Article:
This 2D level design seems simple on the surface. At first, players see barely anything — this lets them experiment freely with what Mario can do: move, run, and jump. Soon after that, they find the first blocks and the first enemy. They can't attack, so their only option is to jump over it.

However, due to the placement of the blocks, they likely hit one by accident, stopping Mario's jump prematurely and making him land on the goomba, killing it. This teaches the player two lessons: enemies can be killed by jumping on them, and blocks can be broken or used by jumping below them.

No tutorials. No text. No obvious hints. Just a fantastic level design.

What Players Can See

While subtly guiding the player is common to 3D and 2D game level design, you might have realized that the camera is where they differ significantly.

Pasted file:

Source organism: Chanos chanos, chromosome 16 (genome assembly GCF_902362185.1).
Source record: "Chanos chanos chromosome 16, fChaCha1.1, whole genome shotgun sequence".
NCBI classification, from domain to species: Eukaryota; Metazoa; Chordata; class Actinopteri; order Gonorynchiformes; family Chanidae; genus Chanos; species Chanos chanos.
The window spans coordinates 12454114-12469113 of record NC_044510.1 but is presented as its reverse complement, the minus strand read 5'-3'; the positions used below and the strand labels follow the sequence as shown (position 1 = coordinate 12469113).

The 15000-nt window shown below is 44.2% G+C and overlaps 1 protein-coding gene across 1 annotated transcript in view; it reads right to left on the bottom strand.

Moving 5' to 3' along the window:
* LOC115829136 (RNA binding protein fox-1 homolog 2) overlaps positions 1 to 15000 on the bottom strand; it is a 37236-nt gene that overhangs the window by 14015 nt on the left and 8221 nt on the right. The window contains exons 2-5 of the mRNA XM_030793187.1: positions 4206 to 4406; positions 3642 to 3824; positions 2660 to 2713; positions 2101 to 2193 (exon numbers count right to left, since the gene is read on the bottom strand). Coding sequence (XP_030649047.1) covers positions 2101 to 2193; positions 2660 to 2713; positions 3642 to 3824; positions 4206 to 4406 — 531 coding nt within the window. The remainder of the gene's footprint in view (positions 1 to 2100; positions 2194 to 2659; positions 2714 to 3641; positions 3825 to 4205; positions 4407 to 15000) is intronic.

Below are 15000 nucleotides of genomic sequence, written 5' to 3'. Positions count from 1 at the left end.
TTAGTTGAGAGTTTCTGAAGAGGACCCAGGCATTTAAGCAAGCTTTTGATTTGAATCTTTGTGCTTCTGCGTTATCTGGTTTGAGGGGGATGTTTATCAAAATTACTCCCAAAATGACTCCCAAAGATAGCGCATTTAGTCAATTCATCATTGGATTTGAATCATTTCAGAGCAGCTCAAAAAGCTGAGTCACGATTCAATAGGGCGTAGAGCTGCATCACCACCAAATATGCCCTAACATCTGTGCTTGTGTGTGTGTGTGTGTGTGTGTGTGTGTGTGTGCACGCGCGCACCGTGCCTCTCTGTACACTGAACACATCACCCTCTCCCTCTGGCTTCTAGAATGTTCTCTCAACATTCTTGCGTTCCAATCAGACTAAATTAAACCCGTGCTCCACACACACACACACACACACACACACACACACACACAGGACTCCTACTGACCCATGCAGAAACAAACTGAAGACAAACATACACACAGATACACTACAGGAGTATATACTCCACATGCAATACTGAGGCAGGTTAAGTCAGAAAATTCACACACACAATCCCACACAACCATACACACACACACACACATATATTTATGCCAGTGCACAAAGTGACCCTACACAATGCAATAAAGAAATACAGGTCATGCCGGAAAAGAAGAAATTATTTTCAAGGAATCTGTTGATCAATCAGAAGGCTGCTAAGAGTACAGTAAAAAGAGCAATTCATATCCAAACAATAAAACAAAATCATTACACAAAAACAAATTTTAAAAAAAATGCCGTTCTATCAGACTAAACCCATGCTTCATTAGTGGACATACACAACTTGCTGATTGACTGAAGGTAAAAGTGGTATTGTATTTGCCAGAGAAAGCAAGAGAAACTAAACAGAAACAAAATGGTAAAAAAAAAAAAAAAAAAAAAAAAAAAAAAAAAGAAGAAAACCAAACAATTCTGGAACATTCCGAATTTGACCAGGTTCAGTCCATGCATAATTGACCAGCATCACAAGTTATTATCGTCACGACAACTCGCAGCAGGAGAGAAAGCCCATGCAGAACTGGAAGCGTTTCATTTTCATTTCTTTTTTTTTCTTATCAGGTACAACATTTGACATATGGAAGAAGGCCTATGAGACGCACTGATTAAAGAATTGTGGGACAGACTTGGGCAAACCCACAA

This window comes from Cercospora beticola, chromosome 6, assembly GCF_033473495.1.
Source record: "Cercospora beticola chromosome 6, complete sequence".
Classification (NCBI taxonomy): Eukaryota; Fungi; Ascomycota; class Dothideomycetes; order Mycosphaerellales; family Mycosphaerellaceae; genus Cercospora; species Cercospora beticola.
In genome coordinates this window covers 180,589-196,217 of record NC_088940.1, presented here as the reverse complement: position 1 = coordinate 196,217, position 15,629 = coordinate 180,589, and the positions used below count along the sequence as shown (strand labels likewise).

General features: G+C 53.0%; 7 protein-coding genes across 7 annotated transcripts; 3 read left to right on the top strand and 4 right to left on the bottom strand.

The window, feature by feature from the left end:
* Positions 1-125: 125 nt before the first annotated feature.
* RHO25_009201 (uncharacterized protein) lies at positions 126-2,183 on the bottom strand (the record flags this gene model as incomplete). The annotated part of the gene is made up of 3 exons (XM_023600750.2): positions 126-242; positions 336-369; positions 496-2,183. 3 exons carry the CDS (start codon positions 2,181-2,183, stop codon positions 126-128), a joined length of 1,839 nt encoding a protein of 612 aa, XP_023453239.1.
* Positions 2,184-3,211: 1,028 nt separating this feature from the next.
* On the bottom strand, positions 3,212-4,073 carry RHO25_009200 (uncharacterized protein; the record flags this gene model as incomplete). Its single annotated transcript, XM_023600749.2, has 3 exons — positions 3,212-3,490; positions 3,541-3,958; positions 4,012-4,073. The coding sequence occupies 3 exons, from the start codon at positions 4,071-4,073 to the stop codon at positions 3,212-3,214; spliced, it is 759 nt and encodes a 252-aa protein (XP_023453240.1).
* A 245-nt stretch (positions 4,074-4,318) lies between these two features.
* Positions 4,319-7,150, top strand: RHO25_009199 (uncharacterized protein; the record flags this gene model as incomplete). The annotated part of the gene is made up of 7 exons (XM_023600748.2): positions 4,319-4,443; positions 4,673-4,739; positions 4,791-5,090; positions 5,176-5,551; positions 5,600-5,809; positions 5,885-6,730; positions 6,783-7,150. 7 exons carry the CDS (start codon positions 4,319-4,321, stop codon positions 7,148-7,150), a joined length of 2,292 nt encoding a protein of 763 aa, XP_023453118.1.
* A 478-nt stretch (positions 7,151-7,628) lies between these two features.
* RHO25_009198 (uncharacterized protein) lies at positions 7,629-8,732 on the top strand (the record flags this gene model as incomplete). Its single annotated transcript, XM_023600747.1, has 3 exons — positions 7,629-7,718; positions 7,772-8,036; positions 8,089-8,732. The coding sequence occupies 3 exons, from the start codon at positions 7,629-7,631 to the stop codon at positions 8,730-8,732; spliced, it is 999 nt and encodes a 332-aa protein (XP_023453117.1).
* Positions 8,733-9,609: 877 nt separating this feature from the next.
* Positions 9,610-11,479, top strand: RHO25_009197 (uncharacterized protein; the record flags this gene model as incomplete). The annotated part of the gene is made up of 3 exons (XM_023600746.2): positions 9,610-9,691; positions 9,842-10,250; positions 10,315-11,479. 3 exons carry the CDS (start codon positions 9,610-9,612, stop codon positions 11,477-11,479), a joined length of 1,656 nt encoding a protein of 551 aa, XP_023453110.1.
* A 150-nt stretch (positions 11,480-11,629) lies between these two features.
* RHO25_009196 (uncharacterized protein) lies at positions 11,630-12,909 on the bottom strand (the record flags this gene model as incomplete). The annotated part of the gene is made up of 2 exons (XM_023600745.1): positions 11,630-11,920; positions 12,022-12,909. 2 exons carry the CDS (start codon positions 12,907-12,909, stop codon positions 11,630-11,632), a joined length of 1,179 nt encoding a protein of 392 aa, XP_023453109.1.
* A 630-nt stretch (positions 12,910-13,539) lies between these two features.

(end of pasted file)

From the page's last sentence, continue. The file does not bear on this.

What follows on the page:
In a 2D game, we can often precisely define what the player will see since they usually can't move the camera freely. On the other hand, things get more complicated in a 3D game. The player can observe the environment as they please — something we should remember while designing levels. As in the previous case of The Legend of Zelda: Tears of the Kingdom, we should even consider in which position the camera starts and what it reveals during cinematics.

Let's see a hypothetical example to appreciate these differences.

2D vs 3D Platformer Level Design

Imagine we're designing a new level for the previous 2D level design example, Super Mario Bros. The objective is to move from point A to B, jumping at certain points and overcoming enemies. This isn't the first level and the player already knows the basic game mechanics.